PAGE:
Bud goes for maximum extraction: he keeps his weed wine in barrel for nine months before bottling it.
As you can see on your screens, this young soldier is trying to strangle me with the barrel of his carbine.
I want to be inside the barrel, bounced blind over the cliff.
This is no isolated incident, no "one rotten apple in the barrel."
It is a view that suggests, to paraphrase Mao, that justice grows out of the barrel of a gun.
On the island thus formed the barrel and some coal-bags floated about in the channel.
The other barrel had a ball in it, with which a man was killed.
In one of the huts was discovered the barrel of a carbine and percussion lock.
He soon brought to the surface, and rolled on the grass a barrel of brandy.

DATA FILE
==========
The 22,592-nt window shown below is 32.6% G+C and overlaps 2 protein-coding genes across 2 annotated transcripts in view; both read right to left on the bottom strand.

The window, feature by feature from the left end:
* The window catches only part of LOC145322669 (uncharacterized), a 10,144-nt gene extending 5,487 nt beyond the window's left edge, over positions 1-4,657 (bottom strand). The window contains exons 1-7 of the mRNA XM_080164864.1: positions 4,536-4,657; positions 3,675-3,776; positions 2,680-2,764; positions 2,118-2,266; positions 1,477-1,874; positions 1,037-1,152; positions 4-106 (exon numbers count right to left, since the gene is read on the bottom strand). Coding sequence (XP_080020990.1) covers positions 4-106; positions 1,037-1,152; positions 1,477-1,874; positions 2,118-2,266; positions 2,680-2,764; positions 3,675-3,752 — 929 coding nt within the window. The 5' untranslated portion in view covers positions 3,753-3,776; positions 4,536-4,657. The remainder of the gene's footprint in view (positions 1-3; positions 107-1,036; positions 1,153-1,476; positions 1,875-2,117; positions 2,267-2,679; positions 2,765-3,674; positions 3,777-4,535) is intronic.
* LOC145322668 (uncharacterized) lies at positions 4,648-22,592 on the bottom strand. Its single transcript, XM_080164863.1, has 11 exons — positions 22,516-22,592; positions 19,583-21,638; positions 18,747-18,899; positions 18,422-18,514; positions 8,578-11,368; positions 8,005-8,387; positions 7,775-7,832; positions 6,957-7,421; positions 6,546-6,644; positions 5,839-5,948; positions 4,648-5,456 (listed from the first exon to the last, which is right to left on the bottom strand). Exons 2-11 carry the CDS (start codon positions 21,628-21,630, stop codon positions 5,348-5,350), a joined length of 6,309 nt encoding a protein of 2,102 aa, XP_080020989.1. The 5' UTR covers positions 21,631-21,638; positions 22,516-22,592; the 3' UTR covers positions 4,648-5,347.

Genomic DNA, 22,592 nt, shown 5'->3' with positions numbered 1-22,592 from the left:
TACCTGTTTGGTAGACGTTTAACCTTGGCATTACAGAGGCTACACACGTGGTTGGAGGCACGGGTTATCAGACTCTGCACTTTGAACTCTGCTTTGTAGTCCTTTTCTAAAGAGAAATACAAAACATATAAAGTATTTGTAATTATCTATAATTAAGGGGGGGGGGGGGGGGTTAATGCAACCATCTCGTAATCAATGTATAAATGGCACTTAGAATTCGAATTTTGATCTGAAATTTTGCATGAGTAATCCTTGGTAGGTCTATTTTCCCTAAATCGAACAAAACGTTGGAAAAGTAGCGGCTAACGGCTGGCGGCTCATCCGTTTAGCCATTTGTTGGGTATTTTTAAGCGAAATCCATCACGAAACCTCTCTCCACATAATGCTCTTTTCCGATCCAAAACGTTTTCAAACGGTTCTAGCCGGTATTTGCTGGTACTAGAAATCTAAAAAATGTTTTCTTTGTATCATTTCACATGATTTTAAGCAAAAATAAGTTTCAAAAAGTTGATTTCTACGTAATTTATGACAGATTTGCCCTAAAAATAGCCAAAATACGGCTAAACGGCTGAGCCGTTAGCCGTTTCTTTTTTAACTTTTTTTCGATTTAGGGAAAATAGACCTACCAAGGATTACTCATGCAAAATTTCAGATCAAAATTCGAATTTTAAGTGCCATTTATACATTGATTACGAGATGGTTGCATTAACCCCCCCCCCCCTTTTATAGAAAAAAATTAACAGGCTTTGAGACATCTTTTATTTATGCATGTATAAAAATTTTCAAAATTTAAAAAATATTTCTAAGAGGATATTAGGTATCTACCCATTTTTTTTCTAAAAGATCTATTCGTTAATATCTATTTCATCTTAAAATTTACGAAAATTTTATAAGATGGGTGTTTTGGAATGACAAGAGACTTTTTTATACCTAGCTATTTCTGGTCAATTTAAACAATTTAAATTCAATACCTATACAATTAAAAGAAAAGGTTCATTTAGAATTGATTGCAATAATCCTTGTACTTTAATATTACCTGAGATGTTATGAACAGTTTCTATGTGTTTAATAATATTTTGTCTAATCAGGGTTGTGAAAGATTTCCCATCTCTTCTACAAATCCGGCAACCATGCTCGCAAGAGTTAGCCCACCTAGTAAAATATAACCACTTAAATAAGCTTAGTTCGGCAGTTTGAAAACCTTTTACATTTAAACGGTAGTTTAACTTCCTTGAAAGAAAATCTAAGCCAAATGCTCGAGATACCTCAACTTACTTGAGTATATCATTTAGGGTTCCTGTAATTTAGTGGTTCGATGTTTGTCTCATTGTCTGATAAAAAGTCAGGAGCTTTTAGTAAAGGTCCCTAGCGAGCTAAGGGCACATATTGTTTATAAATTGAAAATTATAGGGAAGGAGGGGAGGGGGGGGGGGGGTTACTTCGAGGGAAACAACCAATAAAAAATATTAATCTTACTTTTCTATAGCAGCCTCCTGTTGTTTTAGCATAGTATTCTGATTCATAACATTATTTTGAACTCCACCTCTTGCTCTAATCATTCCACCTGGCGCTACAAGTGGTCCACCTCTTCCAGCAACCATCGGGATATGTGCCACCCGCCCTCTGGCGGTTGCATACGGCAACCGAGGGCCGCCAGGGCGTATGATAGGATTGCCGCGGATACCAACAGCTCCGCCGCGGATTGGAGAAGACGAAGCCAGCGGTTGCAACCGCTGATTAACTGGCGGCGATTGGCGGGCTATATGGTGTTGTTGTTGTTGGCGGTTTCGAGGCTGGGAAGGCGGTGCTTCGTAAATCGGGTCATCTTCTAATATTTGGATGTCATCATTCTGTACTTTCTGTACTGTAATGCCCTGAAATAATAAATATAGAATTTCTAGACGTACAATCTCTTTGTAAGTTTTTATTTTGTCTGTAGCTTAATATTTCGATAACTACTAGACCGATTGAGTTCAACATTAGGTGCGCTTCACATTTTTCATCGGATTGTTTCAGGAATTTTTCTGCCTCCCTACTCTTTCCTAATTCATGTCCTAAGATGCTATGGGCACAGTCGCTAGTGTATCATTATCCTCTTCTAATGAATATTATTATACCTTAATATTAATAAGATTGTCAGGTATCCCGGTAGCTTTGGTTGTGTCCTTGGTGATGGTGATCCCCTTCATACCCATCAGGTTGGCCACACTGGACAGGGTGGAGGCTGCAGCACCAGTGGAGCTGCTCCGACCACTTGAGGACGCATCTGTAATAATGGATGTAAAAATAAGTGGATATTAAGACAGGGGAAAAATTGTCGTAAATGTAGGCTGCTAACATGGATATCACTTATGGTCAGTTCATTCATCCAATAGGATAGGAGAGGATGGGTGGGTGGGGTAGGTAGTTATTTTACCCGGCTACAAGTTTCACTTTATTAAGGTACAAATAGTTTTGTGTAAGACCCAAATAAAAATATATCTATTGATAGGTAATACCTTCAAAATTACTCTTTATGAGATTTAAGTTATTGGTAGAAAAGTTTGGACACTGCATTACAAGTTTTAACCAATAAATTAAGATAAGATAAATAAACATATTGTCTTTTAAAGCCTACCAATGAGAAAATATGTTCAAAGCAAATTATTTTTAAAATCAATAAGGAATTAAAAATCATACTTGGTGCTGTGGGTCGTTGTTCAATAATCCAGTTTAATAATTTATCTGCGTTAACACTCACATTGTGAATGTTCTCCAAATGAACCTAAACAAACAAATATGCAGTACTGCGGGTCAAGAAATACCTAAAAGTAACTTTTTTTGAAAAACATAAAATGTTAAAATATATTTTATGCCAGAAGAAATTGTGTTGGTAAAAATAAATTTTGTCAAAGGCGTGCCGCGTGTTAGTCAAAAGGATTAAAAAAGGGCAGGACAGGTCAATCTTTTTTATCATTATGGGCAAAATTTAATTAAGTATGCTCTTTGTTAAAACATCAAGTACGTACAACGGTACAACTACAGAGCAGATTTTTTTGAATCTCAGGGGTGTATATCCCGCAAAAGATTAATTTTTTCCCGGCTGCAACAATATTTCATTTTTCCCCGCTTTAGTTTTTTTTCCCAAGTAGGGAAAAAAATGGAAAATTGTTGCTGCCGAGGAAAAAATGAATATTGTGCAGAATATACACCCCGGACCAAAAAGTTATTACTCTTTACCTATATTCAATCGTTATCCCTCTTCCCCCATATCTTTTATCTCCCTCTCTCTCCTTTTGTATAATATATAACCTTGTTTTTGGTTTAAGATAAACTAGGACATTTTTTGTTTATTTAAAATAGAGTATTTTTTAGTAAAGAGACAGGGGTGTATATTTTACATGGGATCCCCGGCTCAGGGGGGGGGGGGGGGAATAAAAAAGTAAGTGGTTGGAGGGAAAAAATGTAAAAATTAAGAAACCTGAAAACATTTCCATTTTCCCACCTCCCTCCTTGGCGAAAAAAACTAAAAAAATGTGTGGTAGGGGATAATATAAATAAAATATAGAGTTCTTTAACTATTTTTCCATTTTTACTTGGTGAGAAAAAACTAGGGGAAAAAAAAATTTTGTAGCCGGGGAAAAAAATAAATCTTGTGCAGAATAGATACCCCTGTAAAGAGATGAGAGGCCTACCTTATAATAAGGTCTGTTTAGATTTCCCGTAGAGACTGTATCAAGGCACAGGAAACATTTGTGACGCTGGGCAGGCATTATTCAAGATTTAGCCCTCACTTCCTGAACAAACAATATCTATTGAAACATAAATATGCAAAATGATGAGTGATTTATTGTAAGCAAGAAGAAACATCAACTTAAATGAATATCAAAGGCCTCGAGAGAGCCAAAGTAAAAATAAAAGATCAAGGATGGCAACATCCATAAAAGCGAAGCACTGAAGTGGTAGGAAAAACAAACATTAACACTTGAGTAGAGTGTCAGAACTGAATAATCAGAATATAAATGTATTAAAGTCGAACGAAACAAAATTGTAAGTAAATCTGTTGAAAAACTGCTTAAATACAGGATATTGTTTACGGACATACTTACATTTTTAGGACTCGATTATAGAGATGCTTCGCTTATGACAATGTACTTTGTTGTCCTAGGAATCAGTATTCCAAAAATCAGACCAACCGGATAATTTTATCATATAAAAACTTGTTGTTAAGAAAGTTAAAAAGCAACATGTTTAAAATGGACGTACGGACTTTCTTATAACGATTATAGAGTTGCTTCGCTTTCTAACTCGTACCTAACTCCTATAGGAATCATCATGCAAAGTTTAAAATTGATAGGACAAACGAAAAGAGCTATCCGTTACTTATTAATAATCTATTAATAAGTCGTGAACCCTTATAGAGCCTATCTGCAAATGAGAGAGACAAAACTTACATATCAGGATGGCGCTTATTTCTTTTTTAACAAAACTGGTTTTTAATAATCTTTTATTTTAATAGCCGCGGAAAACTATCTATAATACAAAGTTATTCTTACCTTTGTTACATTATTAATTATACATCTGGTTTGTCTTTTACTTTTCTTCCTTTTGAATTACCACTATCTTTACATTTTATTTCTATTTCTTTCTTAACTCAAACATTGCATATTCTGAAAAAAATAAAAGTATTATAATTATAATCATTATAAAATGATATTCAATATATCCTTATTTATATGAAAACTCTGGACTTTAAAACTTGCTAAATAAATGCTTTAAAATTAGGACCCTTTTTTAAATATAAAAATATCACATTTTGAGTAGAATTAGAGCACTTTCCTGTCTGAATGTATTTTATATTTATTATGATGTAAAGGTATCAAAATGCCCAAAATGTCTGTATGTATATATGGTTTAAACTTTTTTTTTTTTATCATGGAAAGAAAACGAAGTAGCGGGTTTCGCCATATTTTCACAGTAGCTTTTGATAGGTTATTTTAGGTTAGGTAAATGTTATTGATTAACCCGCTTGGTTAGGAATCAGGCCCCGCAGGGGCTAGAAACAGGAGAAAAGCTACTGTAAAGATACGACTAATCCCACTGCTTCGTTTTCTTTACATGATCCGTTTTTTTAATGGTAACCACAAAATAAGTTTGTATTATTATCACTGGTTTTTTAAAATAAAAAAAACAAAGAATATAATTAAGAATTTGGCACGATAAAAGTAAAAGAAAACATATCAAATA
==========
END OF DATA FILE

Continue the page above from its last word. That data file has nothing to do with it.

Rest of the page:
He received a summons to appear before the president, who said: "Sir, I am informed that you have a barrel of ale in your room."
c.1300, from Old French baril (12c.) "barrel, cask, vat," with cognates in all Romance languages (e.g. Italian barile, Spanish barril), but origin uncertain; perhaps from Gaulish, perhaps somehow related to bar (n.1). Meaning "metal tube of a gun" is from 1640s. Barrel roll in aeronautics is from 1927.
mid-15c., "to put in barrels," from barrel (n.). Meaning "to move quickly" is 1930, American English slang, perhaps suggestive of a rolling barrel. Related: Barreled; barreling.
a vessel used for keeping flour (1 Kings 17:12, 14, 16). The same word (cad) so rendered is also translated "pitcher," a vessel for carrying water (Gen. 24:14; Judg. 7:16).